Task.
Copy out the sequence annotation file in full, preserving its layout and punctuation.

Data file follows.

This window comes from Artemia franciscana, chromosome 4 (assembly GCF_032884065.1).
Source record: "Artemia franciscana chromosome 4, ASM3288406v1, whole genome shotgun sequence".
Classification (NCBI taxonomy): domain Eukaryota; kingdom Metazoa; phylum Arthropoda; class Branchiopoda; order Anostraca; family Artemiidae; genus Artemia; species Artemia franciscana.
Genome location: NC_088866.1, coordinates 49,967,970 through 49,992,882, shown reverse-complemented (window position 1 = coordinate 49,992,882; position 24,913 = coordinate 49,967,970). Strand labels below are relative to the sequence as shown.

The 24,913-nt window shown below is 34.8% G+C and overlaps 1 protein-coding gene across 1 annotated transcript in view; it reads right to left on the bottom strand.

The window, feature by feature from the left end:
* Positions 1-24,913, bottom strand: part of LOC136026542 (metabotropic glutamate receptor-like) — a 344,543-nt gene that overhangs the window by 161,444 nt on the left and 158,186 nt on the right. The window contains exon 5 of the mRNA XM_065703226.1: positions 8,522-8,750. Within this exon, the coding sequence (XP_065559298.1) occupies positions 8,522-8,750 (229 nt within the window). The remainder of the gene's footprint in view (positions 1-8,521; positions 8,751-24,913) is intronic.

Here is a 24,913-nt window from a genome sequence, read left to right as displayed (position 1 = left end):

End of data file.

This window comes from Artemia franciscana, chromosome 4 (assembly GCF_032884065.1).
Source record: "Artemia franciscana chromosome 4, ASM3288406v1, whole genome shotgun sequence".
Classification (NCBI taxonomy): domain Eukaryota; kingdom Metazoa; phylum Arthropoda; class Branchiopoda; order Anostraca; family Artemiidae; genus Artemia; species Artemia franciscana.
Genome location: NC_088866.1, coordinates 49,967,970 through 49,992,882, shown reverse-complemented (window position 1 = coordinate 49,992,882; position 24,913 = coordinate 49,967,970). Strand labels below are relative to the sequence as shown.

The 24,913-nt window shown below is 34.8% G+C and overlaps 1 protein-coding gene across 1 annotated transcript in view; it reads right to left on the bottom strand.

The window, feature by feature from the left end:
* Positions 1-24,913, bottom strand: part of LOC136026542 (metabotropic glutamate receptor-like) — a 344,543-nt gene that overhangs the window by 161,444 nt on the left and 158,186 nt on the right. The window contains exon 5 of the mRNA XM_065703226.1: positions 8,522-8,750. Within this exon, the coding sequence (XP_065559298.1) occupies positions 8,522-8,750 (229 nt within the window). The remainder of the gene's footprint in view (positions 1-8,521; positions 8,751-24,913) is intronic.

Here is a 24,913-nt window from a genome sequence, read left to right as displayed (position 1 = left end):